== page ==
I asked the guy behind the paint counter about this observation.  He told me that Ralph is gone, replaced by Martha because she’s more popular and has a larger market share.  I didn’t buy RL paint because of the name, I bought it because I liked the color selection and the quality.  Do people choose paint because of a name?  Is there something symbolic about it?  Once it’s on the wall, does anyone care who made it?

What do the cans say?  Besides saying these are all great quality and they cause cancer, but only in California?  Martha’s paint has a ribbon around it with the words “color performance”, although I think the ribbon is a subliminal message that says, “I won.  Ralph is outta here.”  Ralph’s paint is the American icon of paint.  The design says traditional, the color pallet says traditional with good taste.  So I thought I’ll have my own paint line.  Jody’s paint is leftovers from her painting jobs and everyone else’s, excluding beige.  Jody’s paint peacefully sits in your garage, waiting for a touch up or a new painting project, but never trying to pull market share from other paint companies.  Can’t we all just get along?   Continue reading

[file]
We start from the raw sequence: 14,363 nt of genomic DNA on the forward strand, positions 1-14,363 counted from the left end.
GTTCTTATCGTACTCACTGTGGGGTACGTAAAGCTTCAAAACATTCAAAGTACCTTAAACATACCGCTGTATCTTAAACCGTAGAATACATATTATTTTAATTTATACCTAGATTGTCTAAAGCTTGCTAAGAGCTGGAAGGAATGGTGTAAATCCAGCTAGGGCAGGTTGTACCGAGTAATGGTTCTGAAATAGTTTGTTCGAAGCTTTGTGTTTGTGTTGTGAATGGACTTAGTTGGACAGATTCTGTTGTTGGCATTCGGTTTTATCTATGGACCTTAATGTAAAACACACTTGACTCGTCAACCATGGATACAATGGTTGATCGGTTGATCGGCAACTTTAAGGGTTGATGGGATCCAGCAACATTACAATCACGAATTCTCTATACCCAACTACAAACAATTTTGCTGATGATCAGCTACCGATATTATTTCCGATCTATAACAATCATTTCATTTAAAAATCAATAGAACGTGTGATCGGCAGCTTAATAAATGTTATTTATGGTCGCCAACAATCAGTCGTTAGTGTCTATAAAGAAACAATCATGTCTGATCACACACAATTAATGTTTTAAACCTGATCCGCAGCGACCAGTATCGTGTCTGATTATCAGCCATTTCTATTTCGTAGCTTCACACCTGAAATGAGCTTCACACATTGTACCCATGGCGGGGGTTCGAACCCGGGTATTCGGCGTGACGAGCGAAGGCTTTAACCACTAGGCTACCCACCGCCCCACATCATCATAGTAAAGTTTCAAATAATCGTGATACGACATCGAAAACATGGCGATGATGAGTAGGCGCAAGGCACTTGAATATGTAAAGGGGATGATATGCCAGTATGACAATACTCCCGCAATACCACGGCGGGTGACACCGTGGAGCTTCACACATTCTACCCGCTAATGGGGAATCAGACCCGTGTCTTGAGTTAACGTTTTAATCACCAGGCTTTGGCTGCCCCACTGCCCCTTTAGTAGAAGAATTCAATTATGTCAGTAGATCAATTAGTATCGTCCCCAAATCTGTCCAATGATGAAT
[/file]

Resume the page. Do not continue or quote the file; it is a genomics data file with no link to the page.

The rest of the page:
Jun 15 2010

[book review] radical by david platt

  • Paperback: 240 pages
  • Publisher: Multnomah Books; 1 edition (May 4, 2010)
  • Amazon: Buy the book
  • Kindle version: Get it now
  • ISBN-10: 1601422210

Amazon.com review from June 14, 2010